#UNDPDigitalTalks: How We Became Familiar with AI

The World Ahead and AI in Education

February 9, 2024

In December 2023, United Nations Development Programme (UNDP), Petlja Foundation and the Ministry of Education joined forces to organize the conference “World Ahead”, so that, together with experts in the field of artificial intelligence, they could help a couple of hundreds of teachers from all over Serbia to get to know generative artificial intelligence better. 

We asked multiple questions – how to use AI in classrooms, what is the attitude among teachers, and what among students when it comes to using ChatGTP, and whether we would be replaced by robots, but we also addressed the ways in which artificial intelligence may help us become more competent. 

As a wandering reporter at the conference on artificial intelligence in education, I had a first-row seat to observe the emergence of an interesting phenomenon that was involving all the participants, throughout the day.

The phenomenon in question was the rubber band effect.

Let me clarify. We need to go back one year to a lecture given by two AI scientists, Tristan Harris and Aza Raskin. 

At the time – unlike today – few people truly dealt with the phenomenon of generative artificial intelligence embodied in ChatGTP, DALL•E, MidJourney and similar software solutions. 

During the presentation intended for journalists, Harris and Raskin demonstrated the way in which, based on a simple textual input, generative artificial intelligence was able to create never before seen photo-realistic content. 

At first, the people nodded in approval as the exclamations of amazement resounded throughout the auditorium – “such a cool thing, very exciting”. 

Then, following the demonstration and the initial strong impressions, the interested attendees nevertheless asked “wait a minute, how could this be – there must certainly be a database from which these images have been drawn?” The audience simply could not believe that the acquired visual was not an already existing photograph, but was indeed created “out of thin air”, based on a simple textual demand. 

Had someone asked me ten years ago whether we would be able to create text-based images, I would have said “No, no way this may happen”.
Slobodan Marković, digital advisor, UNDP and speaker at the “World Ahead” conference

The minds of the journalists, that had expanded due to new information and amazement, slowly shrunk to their earlier state, as people were left somewhat bewildered (and worried?) in the face of something new and certainly revolutionary.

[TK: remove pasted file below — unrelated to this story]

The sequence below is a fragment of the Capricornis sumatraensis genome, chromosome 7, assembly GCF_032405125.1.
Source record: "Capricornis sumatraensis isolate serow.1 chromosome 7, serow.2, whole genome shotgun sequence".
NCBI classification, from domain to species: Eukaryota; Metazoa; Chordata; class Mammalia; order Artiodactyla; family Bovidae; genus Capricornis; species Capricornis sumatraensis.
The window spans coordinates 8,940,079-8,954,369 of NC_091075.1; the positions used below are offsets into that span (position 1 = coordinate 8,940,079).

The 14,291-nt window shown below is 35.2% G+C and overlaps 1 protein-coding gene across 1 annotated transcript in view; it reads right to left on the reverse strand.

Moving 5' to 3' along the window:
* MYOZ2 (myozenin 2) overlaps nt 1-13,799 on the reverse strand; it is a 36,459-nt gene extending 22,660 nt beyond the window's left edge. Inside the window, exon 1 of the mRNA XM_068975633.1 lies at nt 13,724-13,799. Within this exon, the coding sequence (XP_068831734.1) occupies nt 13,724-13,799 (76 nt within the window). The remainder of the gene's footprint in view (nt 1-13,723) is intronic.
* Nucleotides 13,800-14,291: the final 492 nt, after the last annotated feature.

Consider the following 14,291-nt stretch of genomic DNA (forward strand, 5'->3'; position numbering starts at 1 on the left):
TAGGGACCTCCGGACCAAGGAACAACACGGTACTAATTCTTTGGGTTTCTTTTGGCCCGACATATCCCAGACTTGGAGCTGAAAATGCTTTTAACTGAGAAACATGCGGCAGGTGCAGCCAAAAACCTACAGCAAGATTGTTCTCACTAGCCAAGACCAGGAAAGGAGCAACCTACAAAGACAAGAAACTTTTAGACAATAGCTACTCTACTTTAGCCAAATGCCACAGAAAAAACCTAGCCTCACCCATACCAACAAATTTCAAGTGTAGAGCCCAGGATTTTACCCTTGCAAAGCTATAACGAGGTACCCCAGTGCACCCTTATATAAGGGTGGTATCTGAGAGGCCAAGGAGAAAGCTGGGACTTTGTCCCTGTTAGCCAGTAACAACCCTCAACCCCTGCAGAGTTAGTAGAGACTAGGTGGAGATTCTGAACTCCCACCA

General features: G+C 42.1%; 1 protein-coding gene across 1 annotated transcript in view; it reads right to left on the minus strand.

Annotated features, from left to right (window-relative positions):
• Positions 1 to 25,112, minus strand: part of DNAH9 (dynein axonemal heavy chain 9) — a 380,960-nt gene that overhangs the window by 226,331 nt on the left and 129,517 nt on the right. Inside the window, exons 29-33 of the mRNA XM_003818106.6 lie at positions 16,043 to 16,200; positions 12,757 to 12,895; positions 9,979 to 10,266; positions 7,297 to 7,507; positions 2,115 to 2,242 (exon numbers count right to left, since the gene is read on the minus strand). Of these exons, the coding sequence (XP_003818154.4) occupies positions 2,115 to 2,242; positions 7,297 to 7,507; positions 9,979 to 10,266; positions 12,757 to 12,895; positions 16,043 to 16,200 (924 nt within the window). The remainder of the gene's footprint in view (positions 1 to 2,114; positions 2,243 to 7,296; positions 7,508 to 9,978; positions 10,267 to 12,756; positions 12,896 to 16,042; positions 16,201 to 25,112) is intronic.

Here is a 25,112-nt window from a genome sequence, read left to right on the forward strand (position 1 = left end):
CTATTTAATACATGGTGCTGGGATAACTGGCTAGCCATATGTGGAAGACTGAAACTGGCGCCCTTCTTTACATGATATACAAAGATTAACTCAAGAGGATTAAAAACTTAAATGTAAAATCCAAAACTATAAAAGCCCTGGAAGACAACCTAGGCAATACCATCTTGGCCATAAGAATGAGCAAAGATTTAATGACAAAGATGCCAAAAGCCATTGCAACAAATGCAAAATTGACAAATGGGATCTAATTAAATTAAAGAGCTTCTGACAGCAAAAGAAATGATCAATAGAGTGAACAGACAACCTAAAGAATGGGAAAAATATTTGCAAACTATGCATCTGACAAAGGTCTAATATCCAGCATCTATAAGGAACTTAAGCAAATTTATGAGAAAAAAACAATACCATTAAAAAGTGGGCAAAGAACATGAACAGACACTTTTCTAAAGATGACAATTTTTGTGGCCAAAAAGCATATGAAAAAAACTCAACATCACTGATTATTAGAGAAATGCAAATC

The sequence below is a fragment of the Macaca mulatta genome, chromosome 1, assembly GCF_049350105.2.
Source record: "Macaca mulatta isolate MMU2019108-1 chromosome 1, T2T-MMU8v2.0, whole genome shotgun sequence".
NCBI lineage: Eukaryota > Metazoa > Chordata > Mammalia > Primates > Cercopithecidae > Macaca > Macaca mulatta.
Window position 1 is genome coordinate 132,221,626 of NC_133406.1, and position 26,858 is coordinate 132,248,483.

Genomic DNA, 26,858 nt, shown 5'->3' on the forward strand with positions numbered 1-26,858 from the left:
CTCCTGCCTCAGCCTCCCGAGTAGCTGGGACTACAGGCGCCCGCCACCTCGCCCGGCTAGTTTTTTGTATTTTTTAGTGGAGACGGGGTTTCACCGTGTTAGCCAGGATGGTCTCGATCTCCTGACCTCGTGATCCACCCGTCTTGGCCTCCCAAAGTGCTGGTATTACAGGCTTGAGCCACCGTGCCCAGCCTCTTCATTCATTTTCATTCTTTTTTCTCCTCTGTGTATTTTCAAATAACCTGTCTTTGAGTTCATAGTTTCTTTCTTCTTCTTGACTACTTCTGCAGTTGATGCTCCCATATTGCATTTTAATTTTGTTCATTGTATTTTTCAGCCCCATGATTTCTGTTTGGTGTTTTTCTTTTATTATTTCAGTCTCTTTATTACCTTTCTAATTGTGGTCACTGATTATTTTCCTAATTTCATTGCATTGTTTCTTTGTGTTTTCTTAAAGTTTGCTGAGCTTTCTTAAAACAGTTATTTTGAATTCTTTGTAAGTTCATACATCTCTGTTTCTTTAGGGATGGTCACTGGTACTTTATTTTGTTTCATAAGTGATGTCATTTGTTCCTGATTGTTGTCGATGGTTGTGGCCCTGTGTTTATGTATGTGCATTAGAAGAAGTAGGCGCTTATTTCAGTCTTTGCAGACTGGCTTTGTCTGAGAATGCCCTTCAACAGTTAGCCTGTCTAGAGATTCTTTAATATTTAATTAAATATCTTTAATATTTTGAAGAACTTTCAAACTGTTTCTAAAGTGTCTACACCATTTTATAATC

This is the very phenomenon that we call the rubber band effect.

At one point our cognitive ability to understand something entirely different from what we have already known virtually implodes, as we soon return to our earlier position, a little bit stung with the earlier revelation. 

However, unlike the journalists who had listened to Harris and Raskin, the participants of our “World Ahead” conference found out that they could use their cerebral rubber bands in the best possible way – and with the help of the artificial intelligence (AI) in question. 

We learned that there is a history teacher from Požega who uses ChatGTP to imitate certain historical figures, such as Dušan the Mighty, where pupils can ask questions and thus approach their classes somewhat differently.

The teachers emphasise that some of them allow their students to use ChatGTP during their classes and improve their already written papers, ensued by an analysis of the applied improvements in writing. 

This is a good example showing that, if we manage to identify new ways in which (generative) AI could help us be more precise and efficient, delegating it routine pedestrian tasks — we may leave our fear of being replaced by AI aside, at least for now. 

However, does the humanity going through a poly-crisis, need to approach the challenges of artificial intelligence “through a systemic and continuous building of competences”, or, as we have already heard on several occasions during the conference, through the concept of lifelong learning

Are we, with all these challenges, crises, climate changes and armed conflicts, on the cusp of the sixth mass extinction, or indeed a renaissance is about to come? What door we may choose to open today depends on us entirely. 

The interdisciplinary approach to education is no longer put into question.
Nebojša Vasiljević, director of the Petlja Foundation and speaker at the “World Ahead” conference

As mentioned by Draško Drašković, Head of Exploration in the UNDP Accelerator Lab in his conversation with Katarina Anđelković of the Petlja Foundation, according to some estimates, in the years to come, AI would become our partner in increasing productivity by up to 30%, while the quality of output may be improved by as much as 40%.

Draško thus emphasised that AI may become our path towards the four-day work week. “And we are all looking forward to that” added Katarina, voicing the opinion of many people in the audience.